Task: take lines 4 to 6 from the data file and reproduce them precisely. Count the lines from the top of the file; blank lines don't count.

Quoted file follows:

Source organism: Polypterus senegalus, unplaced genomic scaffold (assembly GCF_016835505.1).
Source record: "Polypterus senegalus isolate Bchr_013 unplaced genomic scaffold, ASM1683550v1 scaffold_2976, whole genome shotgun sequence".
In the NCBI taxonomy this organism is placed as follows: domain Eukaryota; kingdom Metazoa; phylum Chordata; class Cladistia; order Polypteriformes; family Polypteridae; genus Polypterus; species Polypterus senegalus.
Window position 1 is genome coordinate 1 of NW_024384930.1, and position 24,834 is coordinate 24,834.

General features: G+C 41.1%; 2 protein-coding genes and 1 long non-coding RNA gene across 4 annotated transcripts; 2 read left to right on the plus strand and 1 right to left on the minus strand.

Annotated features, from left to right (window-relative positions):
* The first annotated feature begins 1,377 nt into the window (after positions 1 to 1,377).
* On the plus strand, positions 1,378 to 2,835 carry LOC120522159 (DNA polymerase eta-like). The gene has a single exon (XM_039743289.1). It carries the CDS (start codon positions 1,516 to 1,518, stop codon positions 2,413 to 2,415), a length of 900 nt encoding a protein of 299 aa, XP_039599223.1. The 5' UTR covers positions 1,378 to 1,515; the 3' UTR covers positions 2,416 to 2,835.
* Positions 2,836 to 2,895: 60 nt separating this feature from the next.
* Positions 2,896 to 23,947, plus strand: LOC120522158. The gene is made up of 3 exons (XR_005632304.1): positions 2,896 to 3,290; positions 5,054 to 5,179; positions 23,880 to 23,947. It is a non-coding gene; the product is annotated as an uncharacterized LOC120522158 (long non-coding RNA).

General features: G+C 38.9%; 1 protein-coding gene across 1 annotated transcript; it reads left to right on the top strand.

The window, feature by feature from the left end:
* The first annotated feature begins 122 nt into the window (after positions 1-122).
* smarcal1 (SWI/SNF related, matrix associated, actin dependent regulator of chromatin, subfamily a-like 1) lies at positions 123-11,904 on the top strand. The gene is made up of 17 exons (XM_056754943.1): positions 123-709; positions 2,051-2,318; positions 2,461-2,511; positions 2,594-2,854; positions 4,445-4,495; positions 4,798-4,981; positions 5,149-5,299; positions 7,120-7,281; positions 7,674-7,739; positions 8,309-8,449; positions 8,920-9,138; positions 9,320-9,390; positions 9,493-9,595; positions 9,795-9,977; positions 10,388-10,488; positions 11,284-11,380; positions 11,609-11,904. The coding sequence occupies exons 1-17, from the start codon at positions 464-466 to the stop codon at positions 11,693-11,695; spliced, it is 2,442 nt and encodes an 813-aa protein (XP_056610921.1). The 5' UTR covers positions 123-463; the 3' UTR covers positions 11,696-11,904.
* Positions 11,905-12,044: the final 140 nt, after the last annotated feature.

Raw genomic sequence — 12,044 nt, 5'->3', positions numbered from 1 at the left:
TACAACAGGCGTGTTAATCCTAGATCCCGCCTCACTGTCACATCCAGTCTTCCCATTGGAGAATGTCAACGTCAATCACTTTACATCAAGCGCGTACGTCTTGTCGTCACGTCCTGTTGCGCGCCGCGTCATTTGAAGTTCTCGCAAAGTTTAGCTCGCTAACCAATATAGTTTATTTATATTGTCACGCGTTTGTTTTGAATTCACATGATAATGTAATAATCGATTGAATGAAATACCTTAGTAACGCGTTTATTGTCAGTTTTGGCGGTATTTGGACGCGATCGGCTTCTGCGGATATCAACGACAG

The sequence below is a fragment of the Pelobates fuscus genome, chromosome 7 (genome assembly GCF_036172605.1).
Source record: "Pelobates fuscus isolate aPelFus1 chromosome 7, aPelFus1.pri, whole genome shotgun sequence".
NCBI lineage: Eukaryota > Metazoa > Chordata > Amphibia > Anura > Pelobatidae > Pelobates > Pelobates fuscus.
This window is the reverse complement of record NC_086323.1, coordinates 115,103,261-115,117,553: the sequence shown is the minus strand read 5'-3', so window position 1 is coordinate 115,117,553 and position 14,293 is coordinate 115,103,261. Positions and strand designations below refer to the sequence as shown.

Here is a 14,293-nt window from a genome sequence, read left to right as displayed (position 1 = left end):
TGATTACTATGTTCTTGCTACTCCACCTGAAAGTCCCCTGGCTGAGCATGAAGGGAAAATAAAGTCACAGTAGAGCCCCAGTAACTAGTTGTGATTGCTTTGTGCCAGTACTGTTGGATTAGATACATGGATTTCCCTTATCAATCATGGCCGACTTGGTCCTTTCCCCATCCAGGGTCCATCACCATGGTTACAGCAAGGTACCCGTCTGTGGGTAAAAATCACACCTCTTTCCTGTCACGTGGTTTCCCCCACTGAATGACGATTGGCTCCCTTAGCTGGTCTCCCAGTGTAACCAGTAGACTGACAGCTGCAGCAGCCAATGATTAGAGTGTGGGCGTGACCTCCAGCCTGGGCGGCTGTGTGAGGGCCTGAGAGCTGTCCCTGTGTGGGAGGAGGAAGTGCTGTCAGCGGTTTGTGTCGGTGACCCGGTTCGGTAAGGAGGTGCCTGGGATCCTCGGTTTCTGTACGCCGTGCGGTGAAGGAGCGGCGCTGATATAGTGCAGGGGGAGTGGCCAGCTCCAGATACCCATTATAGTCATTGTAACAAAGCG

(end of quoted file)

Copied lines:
Window position 1 is genome coordinate 1 of NW_024384930.1, and position 24,834 is coordinate 24,834.

General features: G+C 41.1%; 2 protein-coding genes and 1 long non-coding RNA gene across 4 annotated transcripts; 2 read left to right on the plus strand and 1 right to left on the minus strand.

Annotated features, from left to right (window-relative positions):